A Travellerspoint blog

Our last day in Colombia

all seasons in one day 65 °F

All of us approached our last day with mixed feelings. It was a day to be with our families, both individually and together, which gladdened our hearts, but we were also sad to realize that after the day ended, we'd go back to our host families for one last night before catching our early flight out toward Tacoma.

The morning was family time. Many families started the day at the Ciclovia, a long stretch of road that is turned over to pedestrians and cyclists between 6am-2pm each Sunday. That was followed by several hours at a mercado de las pulgas (flea market) for some final shopping for souvenirs and gifts for folks at home.

At 3pm we gathered at a restaurant for lunch, CWA visitors with their host families and teachers from St. George's. The meal was full of wonderful conversations. As one can see from the photos, a good time was had by all. But as one can see from other photos from the restaurant, the fun turned to sadness when it was time to say goodbye. The "saying goodbye" process took nearly 30 minutes, with lots of hugs and more than a few tears. A few students are already plotting their strategy to be able to return to Colombia as soon as possible.

The links that have been forged over the last 2+ years between CWA and St. George's are strong, and hopefully they will endure. Certainly the new friends that have been made between the students at SGS and CWA will become lasting friendships. We live in a world today where being monocultural is quite a disadvantage, and these students, certainly, are prepared to enter an adult world in which knowledge and awareness of other languages and cultures will be at the very least a leg up, if not a virtual requirement.

Sra. Duque, Mr. King, and I all very much enjoyed leading this fine group of students to Colombia, and we got as much out of the trip as the students did. It's wonderful to be able to get to know students in a different and deeper way, something simply not possible only through contact at school.

This will likely be the last blog entry, except for a couple more that will be written by Creighton King upon his return to Tacoma; he chose to disconnect from the internet for this trip. We may also post just a few more pictures of our trip back home.

Thanks to all the CWA parents who had the confidence to send their children with us to Colombia; the trip couldn't have happened without you!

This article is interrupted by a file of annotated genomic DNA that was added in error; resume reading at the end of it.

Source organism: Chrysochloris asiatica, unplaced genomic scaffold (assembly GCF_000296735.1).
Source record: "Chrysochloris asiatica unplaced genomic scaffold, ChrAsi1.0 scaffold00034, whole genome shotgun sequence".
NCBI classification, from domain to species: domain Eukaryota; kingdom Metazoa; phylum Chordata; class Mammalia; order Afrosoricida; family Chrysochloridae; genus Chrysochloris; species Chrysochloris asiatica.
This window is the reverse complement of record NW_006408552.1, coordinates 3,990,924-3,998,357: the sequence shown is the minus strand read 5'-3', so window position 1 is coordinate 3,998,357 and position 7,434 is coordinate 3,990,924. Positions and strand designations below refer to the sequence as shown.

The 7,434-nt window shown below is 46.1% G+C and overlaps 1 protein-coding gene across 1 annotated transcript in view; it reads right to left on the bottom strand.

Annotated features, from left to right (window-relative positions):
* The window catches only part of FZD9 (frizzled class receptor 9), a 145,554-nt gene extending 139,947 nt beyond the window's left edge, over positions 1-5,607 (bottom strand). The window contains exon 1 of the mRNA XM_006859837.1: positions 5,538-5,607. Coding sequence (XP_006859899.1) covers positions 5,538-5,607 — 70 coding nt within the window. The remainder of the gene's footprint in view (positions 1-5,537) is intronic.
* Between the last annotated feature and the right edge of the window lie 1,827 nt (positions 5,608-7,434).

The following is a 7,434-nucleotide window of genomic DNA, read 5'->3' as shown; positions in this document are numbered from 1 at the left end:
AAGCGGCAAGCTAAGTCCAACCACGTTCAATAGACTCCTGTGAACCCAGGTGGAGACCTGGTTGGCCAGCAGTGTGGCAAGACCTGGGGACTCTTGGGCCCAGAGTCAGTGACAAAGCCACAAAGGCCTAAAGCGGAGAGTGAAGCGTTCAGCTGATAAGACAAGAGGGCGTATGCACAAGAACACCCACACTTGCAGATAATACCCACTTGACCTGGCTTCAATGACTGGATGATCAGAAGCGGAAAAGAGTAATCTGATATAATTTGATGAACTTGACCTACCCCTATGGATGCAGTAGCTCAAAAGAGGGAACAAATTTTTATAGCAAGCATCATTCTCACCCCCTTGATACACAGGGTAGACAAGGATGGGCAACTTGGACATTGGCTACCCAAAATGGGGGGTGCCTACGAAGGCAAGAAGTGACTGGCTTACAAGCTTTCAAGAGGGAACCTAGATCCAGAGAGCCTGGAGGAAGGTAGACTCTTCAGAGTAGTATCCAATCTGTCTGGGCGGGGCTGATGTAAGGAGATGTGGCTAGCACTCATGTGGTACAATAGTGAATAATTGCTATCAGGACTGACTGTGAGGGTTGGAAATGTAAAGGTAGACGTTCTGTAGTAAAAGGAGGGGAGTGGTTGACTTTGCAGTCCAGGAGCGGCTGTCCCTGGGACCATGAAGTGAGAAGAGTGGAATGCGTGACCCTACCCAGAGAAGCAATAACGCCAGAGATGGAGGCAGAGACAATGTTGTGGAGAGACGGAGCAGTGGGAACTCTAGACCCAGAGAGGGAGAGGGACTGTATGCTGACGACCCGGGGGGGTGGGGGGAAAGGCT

Posted by camner 18:01 Archived in Colombia Comments (0)

Rafting!

sunny 68 °F

Today was our day to go rafting on theRio Negro in Tóbia, about a two hour drive outside of Bogotá. As one can see from the photos on the Colombia Winterim photo site, everyone enjoyed themselves immensely.

After the rafting experience, the group was able to relax in the swimming area as well as do some hiking. Everyone returned, rather exhausted but happy, in the early evening. As one student put it, "We weren't all that jazzed about going rafting, because the Colombian kids couldn't go and we wanted to spend the day with our Colombian friends, but the rafting was outstanding and we felt different afterwards."

Posted by camner 17:54 Archived in Colombia Comments (0)

The best meal ever!

all seasons in one day 68 °F

Friday morning began with a trip to Zipaquirá, the site of a cathedral carved out of a salt mine 200 meters below the surface of the earth. The afternoon took us to the town of Chia, where we enjoyed a fine meal at the Andres carnes de res restaurant. Starting as a roadside barbecue stand in in the early '80s, the restaurant has grown to a facility that accommodates over 2000 people simultaneously! The food was absolutely divine, with steaks that melted in one's mouth, fabulous sides, and luscious deserts. On the CWA SmugMug site for this trip there are some pictures of the students at the meal, but they don't do justice to the ambience there. For a better sense of what the place looks and feels like, check out this link.